Hyundai i10 review


Manufacturer price from:£10,025
What Car? Target Price£9,141
Hyundai i10
Review continues below...

Driving position and dashboard

The driver’s seat is supportive enough, although entry-level S trim doesn’t have seat-height adjustment. The steering wheel moves up and down only, not in and out, but while that’s certainly an omission, it’s a common deficiency in the city car class. The seat is set quite high, even in models that have seat height adjustment (from SE and up), and it could also be easier to adjust the angle of the backrest, which is managed with a ratchet lever rather than the multi-adjustable action of a wheel.

Still, the pedals are well positioned and the dashboard is logically laid out with simple controls all within easy reach. It’s not overloaded with buttons, either, while those that are there are clearly marked.

You have to go for Premium trim to get height-adjustable front seatbelts, so the seatbelt is more likely to rub your neck in lower-grade models.

Visibility, parking sensors and cameras

The view out the front of the Hyundai i10 is very good indeed. A tall windscreen and relatively slim pillars make it easy to see what’s going on. However, the window line rises towards the back of the car and the rear pillars are quite chunky, so there are blind spots to be wary of. Only the range-topping Premium SE trim comes with rear parking sensors.

i10 owners have in the past complained that the air-conditioning isn’t very effective at de-misting the windscreen.

Hyundai i10

Sat nav and infotainment

There’s no fancy colour screen on base models, but technophobes will appreciate its simplicity. It's easy to use and offers most of the important functions, including a CD player and a USB socket, the latter of which allows you to charge your phone and play music stored on it through the two-speaker stereo.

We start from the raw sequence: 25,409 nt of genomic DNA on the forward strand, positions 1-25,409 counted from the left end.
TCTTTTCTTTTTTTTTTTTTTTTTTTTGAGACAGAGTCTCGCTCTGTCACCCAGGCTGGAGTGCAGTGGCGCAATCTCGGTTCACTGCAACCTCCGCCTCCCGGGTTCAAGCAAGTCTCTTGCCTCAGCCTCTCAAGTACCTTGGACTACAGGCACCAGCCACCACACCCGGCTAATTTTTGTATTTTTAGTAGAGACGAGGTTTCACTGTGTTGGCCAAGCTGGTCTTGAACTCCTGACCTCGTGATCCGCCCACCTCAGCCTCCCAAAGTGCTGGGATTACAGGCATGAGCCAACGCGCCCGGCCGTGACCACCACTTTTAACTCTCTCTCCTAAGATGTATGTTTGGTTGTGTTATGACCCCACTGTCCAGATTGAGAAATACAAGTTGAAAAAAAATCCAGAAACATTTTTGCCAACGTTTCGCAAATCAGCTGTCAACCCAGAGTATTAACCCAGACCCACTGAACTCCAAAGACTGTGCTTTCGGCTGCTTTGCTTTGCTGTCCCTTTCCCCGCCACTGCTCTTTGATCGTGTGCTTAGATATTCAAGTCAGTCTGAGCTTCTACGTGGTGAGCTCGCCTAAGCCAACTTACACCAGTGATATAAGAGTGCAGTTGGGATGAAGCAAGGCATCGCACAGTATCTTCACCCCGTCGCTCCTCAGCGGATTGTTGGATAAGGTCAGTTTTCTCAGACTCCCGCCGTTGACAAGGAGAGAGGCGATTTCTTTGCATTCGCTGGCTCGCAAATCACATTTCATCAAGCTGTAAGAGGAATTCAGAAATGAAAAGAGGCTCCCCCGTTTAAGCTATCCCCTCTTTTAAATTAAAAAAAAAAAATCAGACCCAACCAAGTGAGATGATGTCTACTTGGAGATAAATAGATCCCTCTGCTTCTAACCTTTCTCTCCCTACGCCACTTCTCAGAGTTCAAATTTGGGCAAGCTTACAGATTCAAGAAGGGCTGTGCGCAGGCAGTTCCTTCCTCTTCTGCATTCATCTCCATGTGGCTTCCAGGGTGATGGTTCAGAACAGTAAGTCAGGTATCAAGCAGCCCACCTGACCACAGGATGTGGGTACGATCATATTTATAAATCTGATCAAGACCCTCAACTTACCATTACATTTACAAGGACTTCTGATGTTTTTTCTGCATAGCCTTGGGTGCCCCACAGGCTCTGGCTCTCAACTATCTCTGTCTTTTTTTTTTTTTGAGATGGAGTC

However, it's disappointing that Bluetooth and controls on the steering wheel aren’t available – even as an option. To get these things you have to upgrade to SE trim, which also brings a DAB radio and a couple of extra speakers. Mind you, sound quality is still nothing to write home about.

Premium trim adds a docking station for your smartphone (effectively a cradle that can hold it on top of the dashboard). However, if you're considering Premium trim, it is well worth stretching your budget to Premium SE, which features an easy-to-use 7.0in touchscreen infotainment system with Apple CarPlay and Android Auto smartphone mirroring apps. You also get sat-nav with a seven-year subscription to 'live' services, which include real-time traffic information and local weather updates.


As is the case in almost all city cars, the i10's interior plastics are hard and unforgiving. However, they are at least pleasingly textured, so the i10 doesn't feel as low-rent inside as many of its rivals.

True, there are a few bits of shiny plastic on show, the air vents feel a touch flimsy and there are some sharp edges around the base of the seats, but otherwise everything feels solidly screwed together and of a good quality by class standards.

Depending on which exterior paint colour you go for, the main part of the dashboard and the centre of the seats are available in a range of different colours, including red and blue, to brighten things up a bit. Arguably it’s still one of the blander cars in the class though, even judged against its sister car, the Kia Picanto.

Hyundai i10
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